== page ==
Is it good? Worse than Mitsudomoe. And don’t take it the wrong way–I liked Mitsudomoe. As an aside, now that could be the best setup for a Sphere anime.
Can you eat it? Just don’t eat too much.
Will I? Nope.

Kuroko no Basuke
Typical sports manga-turned-anime. Interesting protagonist being the proverbial 6th man. Except he has the figurative power turned literal! Hahaha.
Is it good? I don’t know.
Can you eat it? Maybe.
Will I? Nope.

Acchi Kocchi
Konata-level cuteness. Unfortunate I don’t have a thing for Konata. Or I should say, I kind of like her in the “I kind of like to punch her in the face” kind of way.
Is it good? Below average.
Can you eat it? I guess you can eat candy.
Will I? Probably not. But who knows?

Upotte!
The characters are anthromorphs of assault rifles; I should rather say, they are normal-looking school girls, but somehow they have attributes that relate to the firearm they are named after. And somehow they are students in an escalator school and their grades determined by the biggest ammo they can accommodate. I guess this means nobody graduates from this school. That is also probably the least weird fact to realize from this ridiculous series.
Is it good? Nope.
Can you eat it? Very well! Or as some would say, “Eat lead!”
Will I? Probably as long as there are enough humor elements to keep me laughing. I like the gun talk just enough to realize “Wow, I think I understand, just barely, what they’re saying! I am probably not a gun otaku.” Positive self-affirming stuff.

Kore ga Zombie Desuka? OF THE DEAD
Also a “continuation” from a previous work. Season 1 was a dark horse because it’s an unknown quality, and season 2 still is a dark horse, just by happenstance of who is in the running. I enjoyed the first series so I look forward to the next. Iori Nozomu owns this show pretty hard. Mousou Eu is everywhere.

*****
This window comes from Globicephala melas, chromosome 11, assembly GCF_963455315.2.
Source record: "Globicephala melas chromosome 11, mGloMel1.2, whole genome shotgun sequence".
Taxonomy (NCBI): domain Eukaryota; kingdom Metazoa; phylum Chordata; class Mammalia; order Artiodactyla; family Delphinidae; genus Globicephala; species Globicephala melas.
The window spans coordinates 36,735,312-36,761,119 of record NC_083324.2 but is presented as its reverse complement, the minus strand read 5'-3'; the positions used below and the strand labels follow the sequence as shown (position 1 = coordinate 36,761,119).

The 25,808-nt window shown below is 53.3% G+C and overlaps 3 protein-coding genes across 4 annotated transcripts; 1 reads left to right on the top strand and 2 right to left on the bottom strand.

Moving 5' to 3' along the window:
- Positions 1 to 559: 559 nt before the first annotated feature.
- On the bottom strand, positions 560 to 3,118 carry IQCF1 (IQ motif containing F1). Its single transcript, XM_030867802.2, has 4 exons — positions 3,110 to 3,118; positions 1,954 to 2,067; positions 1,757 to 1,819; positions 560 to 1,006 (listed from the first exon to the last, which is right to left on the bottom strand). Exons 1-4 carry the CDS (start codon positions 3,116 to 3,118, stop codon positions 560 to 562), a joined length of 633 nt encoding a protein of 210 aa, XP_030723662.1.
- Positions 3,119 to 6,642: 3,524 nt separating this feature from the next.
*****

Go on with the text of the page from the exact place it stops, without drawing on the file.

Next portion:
Is it good? No, but you would be surprised at how good it really is.
Can you eat it? Good question.
Will I? Probably. Although I will most definitely if there’s a Sankarea crossover.
Note: Where’s your simulcast FUNi? Your google fu is entirely missing, to boot.

Queen’s Blade Rebellion
I did and only planned to watch the first episode of the third season of Queen’s Blade to see if anything outrageous happen. Not so much. Although DAT HORSE LOL. And Itoushiz pirates. And the other Sheryl Nome anime of the season.
Is it good? Nope. But it is stable and steady breastservice.
Can you eat it? Yes.
Will I? No.

Nazo no Kanojo X
I read a bunch chapters of this manga back when, it was a very nice hook but it really failed to capitalize on it I think. The manga was still pretty solid, and the anime seems like a straightforward adaptation, something that should be acceptable for most. Get over the drool thing already.
Is it good? It’s not bad, but probably not good.
Can you eat it? Probably not the best question to ask when the show is about drool swapping.
Will I? For now.

Leiji Matsumoto’s Ozma
This retro sand-submariner anime is pretty cool actually. I used to read the manga for this for the setting, like, when I was little. Don’t remember much now. But I do remember the original manga was cooler because paper books can’t talk so the whiny feeling didn’t get in the way.
Is it good? It’s kind of average.